Your parents probably told you that you can't get something for nothing. But your government is sending a very different message. For now, at least. The non-partisan Tax Policy Center recently released a report finding that almost half (47 percent) of American households will pay no income taxes this year. Many, in fact, will actually come out ahead in their dealings with the government, because they qualify for refundable tax breaks such as the earned income tax credit.
This probably explains a Gallup poll from April which found that 48 percent of Americans said the amount they pay in federal income taxes is "about right." Even the polling company was surprised by its findings. "Since 1956, there has been only one other time when a higher percentage of Americans said their taxes were about right -- in 2003, when 50 percent did so after two rounds of tax cuts under the Bush administration," Gallup wrote.
But the finding makes sense. If you're paying nothing, that probably does seem like a good deal. Even if it isn't either fair or sustainable.
The federal government is trillions of dollars in the red. Yet as the percentage of taxpayers has dropped, the pace of federal spending has increased. Median household income has increased by a third since 1970. But federal spending has soared by 221 percent in that same timeframe -- almost nine times faster.
When government gives people cash and programs that cost more than they pay in taxes, most of them will favor ever bigger spending and more government. Who doesn't love a "free lunch"? And, having had one today, who wouldn't want one tomorrow, next month -- indeed, every day?
People bagging bargain-basement benefits will vote for candidates who promise even more extravagant "gifts": more spending on education, more on roads, more on health care. And if the candidates promise to "tax the rich" to pay for all these benefits, so much the better, right? But, like the fabled goose that lays gold eggs, "the rich" are already doing more than their part.
Economist Curtis Dubay of The Heritage Foundation ran the numbers earlier this year. He found that in 2006, the top 20 percent of earners made 55.7 percent of all pre-tax income, up slightly from 54.8 percent in the year 2000. Yet at the same time, their share of federal income taxes increased from 81.2 percent to 86.3 percent.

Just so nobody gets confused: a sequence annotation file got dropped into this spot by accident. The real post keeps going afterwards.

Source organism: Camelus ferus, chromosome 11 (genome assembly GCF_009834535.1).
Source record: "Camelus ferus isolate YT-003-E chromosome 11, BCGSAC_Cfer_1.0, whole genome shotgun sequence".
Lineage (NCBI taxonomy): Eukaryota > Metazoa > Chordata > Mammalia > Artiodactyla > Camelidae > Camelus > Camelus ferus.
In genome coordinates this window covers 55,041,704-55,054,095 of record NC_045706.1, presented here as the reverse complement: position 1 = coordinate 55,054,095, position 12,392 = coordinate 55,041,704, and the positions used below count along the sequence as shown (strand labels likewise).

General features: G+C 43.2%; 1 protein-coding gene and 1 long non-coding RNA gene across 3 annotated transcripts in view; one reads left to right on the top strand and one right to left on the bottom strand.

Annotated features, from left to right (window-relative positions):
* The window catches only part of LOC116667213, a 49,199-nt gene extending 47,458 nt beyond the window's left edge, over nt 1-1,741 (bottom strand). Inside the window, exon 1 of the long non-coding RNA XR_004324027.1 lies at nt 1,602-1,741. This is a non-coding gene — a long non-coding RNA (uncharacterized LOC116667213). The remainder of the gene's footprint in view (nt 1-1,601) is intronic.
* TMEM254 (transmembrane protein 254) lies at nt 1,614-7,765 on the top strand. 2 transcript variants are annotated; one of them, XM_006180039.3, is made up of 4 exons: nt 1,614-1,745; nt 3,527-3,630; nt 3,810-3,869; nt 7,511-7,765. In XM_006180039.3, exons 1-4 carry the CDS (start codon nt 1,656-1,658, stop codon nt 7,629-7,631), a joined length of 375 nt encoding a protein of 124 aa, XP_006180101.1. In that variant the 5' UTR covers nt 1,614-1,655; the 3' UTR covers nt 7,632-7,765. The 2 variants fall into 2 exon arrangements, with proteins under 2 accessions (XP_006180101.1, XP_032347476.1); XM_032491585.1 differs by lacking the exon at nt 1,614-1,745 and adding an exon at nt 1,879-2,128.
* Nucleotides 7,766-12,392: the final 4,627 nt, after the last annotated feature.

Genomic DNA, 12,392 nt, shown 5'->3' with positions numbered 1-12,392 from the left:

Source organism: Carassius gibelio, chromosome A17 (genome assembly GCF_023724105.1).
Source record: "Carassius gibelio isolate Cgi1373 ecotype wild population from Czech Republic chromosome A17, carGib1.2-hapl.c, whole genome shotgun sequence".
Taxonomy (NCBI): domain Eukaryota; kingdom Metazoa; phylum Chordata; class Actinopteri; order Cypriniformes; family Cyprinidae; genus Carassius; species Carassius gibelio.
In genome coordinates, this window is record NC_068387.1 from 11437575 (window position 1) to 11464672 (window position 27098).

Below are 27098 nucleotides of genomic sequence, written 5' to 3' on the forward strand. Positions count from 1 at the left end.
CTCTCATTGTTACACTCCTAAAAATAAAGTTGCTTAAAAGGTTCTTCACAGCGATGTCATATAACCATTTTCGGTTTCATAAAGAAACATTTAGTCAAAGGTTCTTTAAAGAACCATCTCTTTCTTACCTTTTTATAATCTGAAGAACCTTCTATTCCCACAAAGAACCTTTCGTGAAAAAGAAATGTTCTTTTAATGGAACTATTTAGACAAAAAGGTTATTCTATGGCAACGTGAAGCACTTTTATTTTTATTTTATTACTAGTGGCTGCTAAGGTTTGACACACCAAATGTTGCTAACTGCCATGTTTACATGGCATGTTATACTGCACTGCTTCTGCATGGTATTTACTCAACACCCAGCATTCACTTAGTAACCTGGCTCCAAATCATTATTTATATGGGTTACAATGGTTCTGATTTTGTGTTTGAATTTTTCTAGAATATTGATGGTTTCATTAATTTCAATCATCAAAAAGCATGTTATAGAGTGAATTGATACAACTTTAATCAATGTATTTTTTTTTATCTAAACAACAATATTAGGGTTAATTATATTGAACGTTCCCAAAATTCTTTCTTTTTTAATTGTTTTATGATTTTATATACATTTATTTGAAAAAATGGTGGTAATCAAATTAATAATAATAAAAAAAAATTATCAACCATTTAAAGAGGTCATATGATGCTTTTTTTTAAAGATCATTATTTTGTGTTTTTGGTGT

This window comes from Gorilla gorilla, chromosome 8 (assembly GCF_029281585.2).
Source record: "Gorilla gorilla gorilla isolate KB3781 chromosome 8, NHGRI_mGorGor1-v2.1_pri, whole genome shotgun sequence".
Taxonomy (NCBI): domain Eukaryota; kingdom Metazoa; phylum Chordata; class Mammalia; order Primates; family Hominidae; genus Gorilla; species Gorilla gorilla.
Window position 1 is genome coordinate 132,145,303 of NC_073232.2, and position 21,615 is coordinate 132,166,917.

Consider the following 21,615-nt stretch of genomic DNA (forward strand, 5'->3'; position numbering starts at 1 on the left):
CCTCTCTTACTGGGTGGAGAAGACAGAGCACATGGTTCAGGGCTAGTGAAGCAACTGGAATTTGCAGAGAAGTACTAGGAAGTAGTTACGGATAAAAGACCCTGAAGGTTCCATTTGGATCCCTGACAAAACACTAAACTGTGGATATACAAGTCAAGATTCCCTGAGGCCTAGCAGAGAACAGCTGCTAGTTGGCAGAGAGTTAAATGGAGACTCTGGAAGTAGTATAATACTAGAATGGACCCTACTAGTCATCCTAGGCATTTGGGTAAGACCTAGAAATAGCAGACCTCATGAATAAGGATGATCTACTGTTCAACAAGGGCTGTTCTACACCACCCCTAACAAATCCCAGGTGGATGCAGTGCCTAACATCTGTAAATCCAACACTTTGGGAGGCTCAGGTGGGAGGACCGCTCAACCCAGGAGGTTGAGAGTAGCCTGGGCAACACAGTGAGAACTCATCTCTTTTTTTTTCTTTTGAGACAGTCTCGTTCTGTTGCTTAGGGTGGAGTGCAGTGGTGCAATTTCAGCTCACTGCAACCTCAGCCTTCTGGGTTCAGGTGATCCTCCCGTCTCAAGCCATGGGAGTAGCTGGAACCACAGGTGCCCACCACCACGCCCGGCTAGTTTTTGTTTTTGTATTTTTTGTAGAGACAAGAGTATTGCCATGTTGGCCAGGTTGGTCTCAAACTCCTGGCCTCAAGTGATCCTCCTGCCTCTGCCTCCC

And the further up the income ladder one goes, the greater percentage of the total tax burden one shoulders. According to the IRS, in 2007 the top 1 percent of taxpayers paid more than 40 percent of all federal income taxes. That's more than the bottom 95 percent combined paid.
Going back to the poll, Gallup also found that, "slim majorities of both lower- and middle-income Americans say they pay about the right amount of taxes, while upper-income Americans tend to think they pay too much." And as the numbers show, those bigger earners are correct. They do pay too much.
At some point, "the rich" will simply decide enough's enough. They could choose to work less and earn less, or retire completely and concentrate on sheltering their assets. Or they might opt to move to a country with a friendlier tax climate. This tax-driven migration happens all the time as the successful flee high-tax states for more tax-friendly climes.
The federal government can't continue to play Robin Hood, taxing from the few and handing goodies to the many. If our policy punishes success, we'll have fewer successful entrepreneurs. And the resulting weaker economy means less revenue for the government. Ironically, one of the surest (and least desirable) paths to a smaller government is an economy destroyed by high taxes on the successful.
But there's a way to keep the golden goose at home and producing: A flat tax, one that applies the same, low rate to everyone regardless of income. Democratic government works only when almost everyone is required to ante up something. It's time to take the free lunch off the menu for everyone except the truly poor.
Edwin J. Feulner, Ph.D., is President of The Heritage Foundation.
First appeared on Townhall.com